To produce the biofuel, the researchers focused on exploring organic compounds with rings formed by three carbon atoms produced by microorganisms, finding that to date only two natural molecules have been found that include multiple cyclopropane rings, the antifungal FR-900848 also known as jawsamycin and the cholesterol transfer protein inhibitor U-106305, both molecules are produced by the Streptomyces battery, and fortunately, the biosynthetic pathway of jawsamycin has now been elucidated due to interest in its antifungal properties.

The natural antifungal FR-900848 is named jawsamycin because of the characteristics of this molecule; it contains five cyclopropane rings that give it the appearance of a jaw full of teeth. And the authors of the research studied the genes of the Streptomyces bacteria that encode the enzymes responsible for building the teeth of the molecule, and found a combination of enzymes that allowed them to manufacture the molecule with the characteristic jagged rings but skipping the other parts of the chemical structure of the molecule.

estructuras biocomb.png
Comparison between the structures of cyclopropanate molecules. Source: image elaborated in powerpoint.

In this way, they were able to produce molecules containing up to seven cyclopropane rings linked to a backbone of carbons that they called fuelimycins, and according to their calculations, the energy density of fuelimycins is comparable to that of RJ-5, a petroleum-derived rocket fuel.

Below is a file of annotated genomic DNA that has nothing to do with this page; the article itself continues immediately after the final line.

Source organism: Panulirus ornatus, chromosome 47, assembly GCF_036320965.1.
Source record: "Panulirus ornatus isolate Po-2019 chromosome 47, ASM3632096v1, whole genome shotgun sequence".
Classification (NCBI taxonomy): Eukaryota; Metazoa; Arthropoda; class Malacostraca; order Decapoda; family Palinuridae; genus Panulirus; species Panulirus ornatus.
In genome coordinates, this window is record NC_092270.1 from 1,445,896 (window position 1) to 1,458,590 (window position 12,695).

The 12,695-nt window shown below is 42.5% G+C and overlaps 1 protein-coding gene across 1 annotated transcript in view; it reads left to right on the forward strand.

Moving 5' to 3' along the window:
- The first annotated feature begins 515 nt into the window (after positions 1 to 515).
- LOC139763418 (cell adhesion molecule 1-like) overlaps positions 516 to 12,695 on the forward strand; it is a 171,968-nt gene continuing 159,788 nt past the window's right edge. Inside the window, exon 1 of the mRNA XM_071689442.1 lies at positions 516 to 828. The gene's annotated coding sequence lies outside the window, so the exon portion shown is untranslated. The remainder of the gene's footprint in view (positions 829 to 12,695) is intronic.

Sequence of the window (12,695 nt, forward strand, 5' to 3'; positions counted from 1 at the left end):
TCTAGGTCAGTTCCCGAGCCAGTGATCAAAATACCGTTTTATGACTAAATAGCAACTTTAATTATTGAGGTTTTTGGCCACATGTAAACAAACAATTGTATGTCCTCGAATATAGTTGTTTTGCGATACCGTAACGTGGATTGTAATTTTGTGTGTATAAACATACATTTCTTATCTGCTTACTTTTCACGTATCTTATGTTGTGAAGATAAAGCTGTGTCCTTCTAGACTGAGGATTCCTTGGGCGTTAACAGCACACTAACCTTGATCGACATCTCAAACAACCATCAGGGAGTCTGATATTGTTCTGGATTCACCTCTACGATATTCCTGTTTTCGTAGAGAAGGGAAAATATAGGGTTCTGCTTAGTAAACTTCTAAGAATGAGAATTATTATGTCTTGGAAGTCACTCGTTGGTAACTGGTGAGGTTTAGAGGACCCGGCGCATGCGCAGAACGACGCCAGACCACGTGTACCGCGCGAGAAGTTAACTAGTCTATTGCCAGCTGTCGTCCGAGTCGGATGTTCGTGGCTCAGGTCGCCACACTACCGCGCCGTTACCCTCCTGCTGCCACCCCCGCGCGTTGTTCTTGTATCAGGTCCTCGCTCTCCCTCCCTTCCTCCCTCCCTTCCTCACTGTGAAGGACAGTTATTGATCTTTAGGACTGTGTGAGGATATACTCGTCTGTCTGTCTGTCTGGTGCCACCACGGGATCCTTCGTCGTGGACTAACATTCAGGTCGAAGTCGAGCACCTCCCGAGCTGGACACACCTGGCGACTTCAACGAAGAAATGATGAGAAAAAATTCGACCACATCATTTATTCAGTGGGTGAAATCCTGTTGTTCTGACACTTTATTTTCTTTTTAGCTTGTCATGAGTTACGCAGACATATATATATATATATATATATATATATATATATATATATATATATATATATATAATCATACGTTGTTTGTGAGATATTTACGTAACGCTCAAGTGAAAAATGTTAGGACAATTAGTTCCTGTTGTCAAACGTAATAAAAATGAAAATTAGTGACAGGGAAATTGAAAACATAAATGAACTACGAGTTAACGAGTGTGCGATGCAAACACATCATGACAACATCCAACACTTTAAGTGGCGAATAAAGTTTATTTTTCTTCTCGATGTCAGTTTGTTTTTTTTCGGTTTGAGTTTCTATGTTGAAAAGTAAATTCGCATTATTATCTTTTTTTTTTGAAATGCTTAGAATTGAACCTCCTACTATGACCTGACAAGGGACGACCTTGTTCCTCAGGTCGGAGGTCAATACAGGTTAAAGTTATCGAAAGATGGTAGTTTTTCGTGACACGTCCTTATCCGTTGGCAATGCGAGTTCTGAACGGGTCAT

Unfortunately, working with bacteria is not easy, and they do not always cooperate to work in the laboratory. As far as productivity is concerned, there is still much work to be done, but the research was able to demonstrate that the molecules functionalized with cyclopropanes by biosynthetic means were excellent fuels and that it is possible to produce biofuels with high energy density.

Well friends, I hope you liked the information and let's hope that soon fossil fuels can be replaced in all their applications. See you next time!

References Ciclopropano Cicloalcano
Pablo Cruz-Morales et al. (2022). Biosynthesis of polycyclopropanated high energy biofuels. Joule 6, 1–16


Interesting i didnt know about this fuel! Thanks

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Hello friend, certainly interesting.


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When it comes to decarbonization, I find it very hard to see batteries solving the problem. While it could work for cars, working for rockets and planes that uses Jet A-1, JP-5 and other Aero turbine kero, will be very difficult due to the mass of batteries needed to give such power, but I have always seen fossil fuel has a hopeful light, and while microorganisms can be very difficult to work on for fuel, knowing that difficult to work on for fuel, seeing researches like this, gives me hope.

That's right my friend, fossil fuels are difficult to replace for power hungry applications, hopefully this type of research will pave the way for more environmentally friendly substitutes.

This is an amazing news. Thanks for sharing it with us.

I am nevertheless afraid that we are still far from any practical applications (for the reasons you mentioned: we need to massively produce such a fuel so that it could be used on a daily basis).